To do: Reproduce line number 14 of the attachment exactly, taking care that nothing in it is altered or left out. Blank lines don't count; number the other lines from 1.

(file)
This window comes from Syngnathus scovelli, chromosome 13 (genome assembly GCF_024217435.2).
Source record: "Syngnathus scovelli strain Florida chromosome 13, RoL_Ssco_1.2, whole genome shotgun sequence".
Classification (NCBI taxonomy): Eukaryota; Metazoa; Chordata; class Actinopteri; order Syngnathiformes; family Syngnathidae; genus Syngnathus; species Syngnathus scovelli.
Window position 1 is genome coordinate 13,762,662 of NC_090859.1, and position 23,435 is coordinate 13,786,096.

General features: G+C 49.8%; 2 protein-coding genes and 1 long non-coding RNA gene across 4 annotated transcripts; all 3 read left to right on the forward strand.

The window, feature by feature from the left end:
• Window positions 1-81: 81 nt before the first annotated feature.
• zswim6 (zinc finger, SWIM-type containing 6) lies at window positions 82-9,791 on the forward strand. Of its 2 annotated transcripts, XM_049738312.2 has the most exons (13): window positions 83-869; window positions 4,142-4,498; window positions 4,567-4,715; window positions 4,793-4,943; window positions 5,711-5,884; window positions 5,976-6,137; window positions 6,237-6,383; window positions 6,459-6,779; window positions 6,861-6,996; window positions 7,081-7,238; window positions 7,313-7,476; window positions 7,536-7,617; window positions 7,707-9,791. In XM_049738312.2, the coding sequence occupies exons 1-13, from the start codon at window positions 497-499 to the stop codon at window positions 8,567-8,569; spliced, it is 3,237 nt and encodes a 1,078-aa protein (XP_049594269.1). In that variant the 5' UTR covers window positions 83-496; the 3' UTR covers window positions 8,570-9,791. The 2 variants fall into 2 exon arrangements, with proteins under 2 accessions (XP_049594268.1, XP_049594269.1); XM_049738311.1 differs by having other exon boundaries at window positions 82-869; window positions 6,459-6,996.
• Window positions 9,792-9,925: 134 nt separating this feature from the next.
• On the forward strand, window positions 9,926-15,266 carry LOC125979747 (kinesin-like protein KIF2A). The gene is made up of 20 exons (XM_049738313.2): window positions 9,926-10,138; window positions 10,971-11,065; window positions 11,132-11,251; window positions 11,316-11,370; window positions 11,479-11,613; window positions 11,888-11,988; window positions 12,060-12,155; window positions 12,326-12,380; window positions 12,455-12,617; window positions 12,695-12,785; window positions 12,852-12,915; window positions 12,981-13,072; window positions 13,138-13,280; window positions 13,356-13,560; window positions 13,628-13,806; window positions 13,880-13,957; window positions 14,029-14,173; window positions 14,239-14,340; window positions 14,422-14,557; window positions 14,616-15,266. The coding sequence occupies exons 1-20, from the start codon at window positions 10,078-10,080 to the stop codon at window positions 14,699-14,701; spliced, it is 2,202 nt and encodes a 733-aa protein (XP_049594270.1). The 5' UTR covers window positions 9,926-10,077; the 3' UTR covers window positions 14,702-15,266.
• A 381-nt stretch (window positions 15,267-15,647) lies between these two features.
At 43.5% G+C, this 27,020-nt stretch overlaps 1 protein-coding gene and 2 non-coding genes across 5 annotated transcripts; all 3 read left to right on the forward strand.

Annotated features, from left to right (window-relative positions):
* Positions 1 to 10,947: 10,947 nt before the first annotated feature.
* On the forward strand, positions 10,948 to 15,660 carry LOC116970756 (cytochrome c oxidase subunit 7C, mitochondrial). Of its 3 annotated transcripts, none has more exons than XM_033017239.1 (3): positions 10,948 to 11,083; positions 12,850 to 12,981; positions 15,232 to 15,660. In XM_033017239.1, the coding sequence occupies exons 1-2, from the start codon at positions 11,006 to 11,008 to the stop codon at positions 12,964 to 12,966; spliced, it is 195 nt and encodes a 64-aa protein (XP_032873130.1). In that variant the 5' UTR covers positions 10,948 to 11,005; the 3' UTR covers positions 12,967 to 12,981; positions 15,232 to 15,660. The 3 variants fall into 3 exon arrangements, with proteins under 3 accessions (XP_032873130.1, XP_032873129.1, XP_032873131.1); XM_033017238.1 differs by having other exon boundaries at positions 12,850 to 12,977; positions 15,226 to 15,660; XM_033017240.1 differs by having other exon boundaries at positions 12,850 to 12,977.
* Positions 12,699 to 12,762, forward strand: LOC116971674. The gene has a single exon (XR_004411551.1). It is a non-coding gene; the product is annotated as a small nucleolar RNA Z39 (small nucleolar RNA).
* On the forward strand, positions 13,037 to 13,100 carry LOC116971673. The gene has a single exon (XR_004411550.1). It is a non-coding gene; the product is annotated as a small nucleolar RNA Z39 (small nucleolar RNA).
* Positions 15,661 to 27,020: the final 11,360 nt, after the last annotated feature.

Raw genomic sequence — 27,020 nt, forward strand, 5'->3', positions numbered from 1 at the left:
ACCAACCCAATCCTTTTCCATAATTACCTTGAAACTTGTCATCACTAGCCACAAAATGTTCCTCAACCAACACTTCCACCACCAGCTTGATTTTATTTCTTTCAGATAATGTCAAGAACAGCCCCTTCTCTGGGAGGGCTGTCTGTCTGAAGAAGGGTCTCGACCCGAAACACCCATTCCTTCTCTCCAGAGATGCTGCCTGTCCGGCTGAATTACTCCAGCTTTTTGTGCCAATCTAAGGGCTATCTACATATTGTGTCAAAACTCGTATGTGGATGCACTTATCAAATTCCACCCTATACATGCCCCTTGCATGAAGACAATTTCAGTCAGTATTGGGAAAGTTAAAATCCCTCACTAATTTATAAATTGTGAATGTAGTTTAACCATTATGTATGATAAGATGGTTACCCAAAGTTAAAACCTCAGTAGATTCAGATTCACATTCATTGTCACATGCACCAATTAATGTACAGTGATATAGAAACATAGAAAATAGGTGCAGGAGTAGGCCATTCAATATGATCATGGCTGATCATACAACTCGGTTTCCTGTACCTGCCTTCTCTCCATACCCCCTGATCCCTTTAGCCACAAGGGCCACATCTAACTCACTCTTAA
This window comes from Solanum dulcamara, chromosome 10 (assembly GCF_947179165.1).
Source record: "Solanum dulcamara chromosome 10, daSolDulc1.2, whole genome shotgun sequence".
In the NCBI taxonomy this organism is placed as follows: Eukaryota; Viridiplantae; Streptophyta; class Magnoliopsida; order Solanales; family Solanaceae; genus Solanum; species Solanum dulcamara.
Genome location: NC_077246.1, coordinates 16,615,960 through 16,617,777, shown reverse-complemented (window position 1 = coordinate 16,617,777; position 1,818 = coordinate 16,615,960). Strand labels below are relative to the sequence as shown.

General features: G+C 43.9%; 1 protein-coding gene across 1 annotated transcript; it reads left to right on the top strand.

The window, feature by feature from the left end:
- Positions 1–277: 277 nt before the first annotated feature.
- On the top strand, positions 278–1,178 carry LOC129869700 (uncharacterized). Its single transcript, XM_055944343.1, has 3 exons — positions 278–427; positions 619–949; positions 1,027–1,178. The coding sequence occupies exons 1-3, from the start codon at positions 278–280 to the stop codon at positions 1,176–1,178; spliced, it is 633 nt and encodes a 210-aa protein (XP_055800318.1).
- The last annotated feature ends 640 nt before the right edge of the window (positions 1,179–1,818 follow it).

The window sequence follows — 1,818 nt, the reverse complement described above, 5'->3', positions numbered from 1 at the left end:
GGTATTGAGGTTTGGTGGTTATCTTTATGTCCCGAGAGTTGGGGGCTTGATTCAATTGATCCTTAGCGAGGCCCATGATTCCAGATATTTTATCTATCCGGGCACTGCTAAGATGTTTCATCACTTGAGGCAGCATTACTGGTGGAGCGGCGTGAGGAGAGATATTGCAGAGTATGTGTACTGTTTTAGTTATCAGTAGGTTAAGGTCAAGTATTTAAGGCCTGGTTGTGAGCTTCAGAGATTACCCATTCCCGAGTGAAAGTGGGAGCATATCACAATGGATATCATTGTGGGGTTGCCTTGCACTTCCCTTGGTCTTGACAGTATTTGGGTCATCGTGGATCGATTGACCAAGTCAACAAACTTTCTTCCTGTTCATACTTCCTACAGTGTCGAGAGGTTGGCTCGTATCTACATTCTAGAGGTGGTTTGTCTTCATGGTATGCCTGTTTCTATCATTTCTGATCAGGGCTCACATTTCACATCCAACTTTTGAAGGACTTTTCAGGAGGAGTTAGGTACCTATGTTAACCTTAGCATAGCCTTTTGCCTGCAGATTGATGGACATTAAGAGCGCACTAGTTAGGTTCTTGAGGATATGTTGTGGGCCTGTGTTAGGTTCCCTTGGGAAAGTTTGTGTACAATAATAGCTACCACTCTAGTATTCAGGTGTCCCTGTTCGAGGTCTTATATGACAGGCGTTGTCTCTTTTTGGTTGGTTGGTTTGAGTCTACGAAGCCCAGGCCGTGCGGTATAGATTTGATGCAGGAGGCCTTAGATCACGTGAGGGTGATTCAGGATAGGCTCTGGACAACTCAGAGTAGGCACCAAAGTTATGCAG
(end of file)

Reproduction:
* Positions 1 to 10,947: 10,947 nt before the first annotated feature.